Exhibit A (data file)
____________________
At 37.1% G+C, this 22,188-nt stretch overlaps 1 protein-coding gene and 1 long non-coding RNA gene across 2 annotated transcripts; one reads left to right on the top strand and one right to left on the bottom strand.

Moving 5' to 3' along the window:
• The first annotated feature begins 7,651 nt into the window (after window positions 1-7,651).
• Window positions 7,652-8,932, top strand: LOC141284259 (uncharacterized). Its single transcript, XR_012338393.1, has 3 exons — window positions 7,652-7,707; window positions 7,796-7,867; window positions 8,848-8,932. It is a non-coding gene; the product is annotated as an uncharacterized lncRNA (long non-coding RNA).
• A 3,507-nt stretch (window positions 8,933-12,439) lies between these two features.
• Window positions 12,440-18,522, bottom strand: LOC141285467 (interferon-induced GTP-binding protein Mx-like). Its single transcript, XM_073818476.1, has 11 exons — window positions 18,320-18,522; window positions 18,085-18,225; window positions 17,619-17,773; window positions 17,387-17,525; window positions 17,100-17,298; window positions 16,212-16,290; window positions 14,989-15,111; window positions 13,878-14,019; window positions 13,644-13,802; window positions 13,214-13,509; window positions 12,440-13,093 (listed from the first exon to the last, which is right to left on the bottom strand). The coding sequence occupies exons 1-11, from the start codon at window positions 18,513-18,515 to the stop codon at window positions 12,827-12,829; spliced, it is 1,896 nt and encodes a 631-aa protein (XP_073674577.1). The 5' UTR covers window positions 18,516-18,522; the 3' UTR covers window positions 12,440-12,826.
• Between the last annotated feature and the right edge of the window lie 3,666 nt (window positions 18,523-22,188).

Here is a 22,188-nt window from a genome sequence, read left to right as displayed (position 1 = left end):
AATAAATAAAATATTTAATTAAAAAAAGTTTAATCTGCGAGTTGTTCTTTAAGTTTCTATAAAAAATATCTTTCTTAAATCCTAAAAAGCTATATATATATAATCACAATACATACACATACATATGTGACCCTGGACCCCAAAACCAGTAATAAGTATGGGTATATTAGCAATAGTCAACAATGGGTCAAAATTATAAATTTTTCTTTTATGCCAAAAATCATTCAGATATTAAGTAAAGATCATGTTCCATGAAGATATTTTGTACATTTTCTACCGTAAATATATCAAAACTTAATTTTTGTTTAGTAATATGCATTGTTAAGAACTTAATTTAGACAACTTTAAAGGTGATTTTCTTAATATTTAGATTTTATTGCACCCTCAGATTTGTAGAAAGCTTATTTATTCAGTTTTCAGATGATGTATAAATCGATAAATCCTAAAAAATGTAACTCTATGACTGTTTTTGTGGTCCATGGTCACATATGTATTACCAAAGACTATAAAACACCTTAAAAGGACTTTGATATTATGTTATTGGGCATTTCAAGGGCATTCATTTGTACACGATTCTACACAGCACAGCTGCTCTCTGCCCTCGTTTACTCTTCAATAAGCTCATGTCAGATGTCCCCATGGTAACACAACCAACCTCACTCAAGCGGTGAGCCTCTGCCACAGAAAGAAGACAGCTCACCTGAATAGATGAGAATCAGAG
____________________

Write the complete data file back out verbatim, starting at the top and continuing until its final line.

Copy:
At 37.1% G+C, this 22,188-nt stretch overlaps 1 protein-coding gene and 1 long non-coding RNA gene across 2 annotated transcripts; one reads left to right on the top strand and one right to left on the bottom strand.

Moving 5' to 3' along the window:
• The first annotated feature begins 7,651 nt into the window (after window positions 1-7,651).
• Window positions 7,652-8,932, top strand: LOC141284259 (uncharacterized). Its single transcript, XR_012338393.1, has 3 exons — window positions 7,652-7,707; window positions 7,796-7,867; window positions 8,848-8,932. It is a non-coding gene; the product is annotated as an uncharacterized lncRNA (long non-coding RNA).
• A 3,507-nt stretch (window positions 8,933-12,439) lies between these two features.
• Window positions 12,440-18,522, bottom strand: LOC141285467 (interferon-induced GTP-binding protein Mx-like). Its single transcript, XM_073818476.1, has 11 exons — window positions 18,320-18,522; window positions 18,085-18,225; window positions 17,619-17,773; window positions 17,387-17,525; window positions 17,100-17,298; window positions 16,212-16,290; window positions 14,989-15,111; window positions 13,878-14,019; window positions 13,644-13,802; window positions 13,214-13,509; window positions 12,440-13,093 (listed from the first exon to the last, which is right to left on the bottom strand). The coding sequence occupies exons 1-11, from the start codon at window positions 18,513-18,515 to the stop codon at window positions 12,827-12,829; spliced, it is 1,896 nt and encodes a 631-aa protein (XP_073674577.1). The 5' UTR covers window positions 18,516-18,522; the 3' UTR covers window positions 12,440-12,826.
• Between the last annotated feature and the right edge of the window lie 3,666 nt (window positions 18,523-22,188).

Here is a 22,188-nt window from a genome sequence, read left to right as displayed (position 1 = left end):
AATAAATAAAATATTTAATTAAAAAAAGTTTAATCTGCGAGTTGTTCTTTAAGTTTCTATAAAAAATATCTTTCTTAAATCCTAAAAAGCTATATATATATAATCACAATACATACACATACATATGTGACCCTGGACCCCAAAACCAGTAATAAGTATGGGTATATTAGCAATAGTCAACAATGGGTCAAAATTATAAATTTTTCTTTTATGCCAAAAATCATTCAGATATTAAGTAAAGATCATGTTCCATGAAGATATTTTGTACATTTTCTACCGTAAATATATCAAAACTTAATTTTTGTTTAGTAATATGCATTGTTAAGAACTTAATTTAGACAACTTTAAAGGTGATTTTCTTAATATTTAGATTTTATTGCACCCTCAGATTTGTAGAAAGCTTATTTATTCAGTTTTCAGATGATGTATAAATCGATAAATCCTAAAAAATGTAACTCTATGACTGTTTTTGTGGTCCATGGTCACATATGTATTACCAAAGACTATAAAACACCTTAAAAGGACTTTGATATTATGTTATTGGGCATTTCAAGGGCATTCATTTGTACACGATTCTACACAGCACAGCTGCTCTCTGCCCTCGTTTACTCTTCAATAAGCTCATGTCAGATGTCCCCATGGTAACACAACCAACCTCACTCAAGCGGTGAGCCTCTGCCACAGAAAGAAGACAGCTCACCTGAATAGATGAGAATCAGAG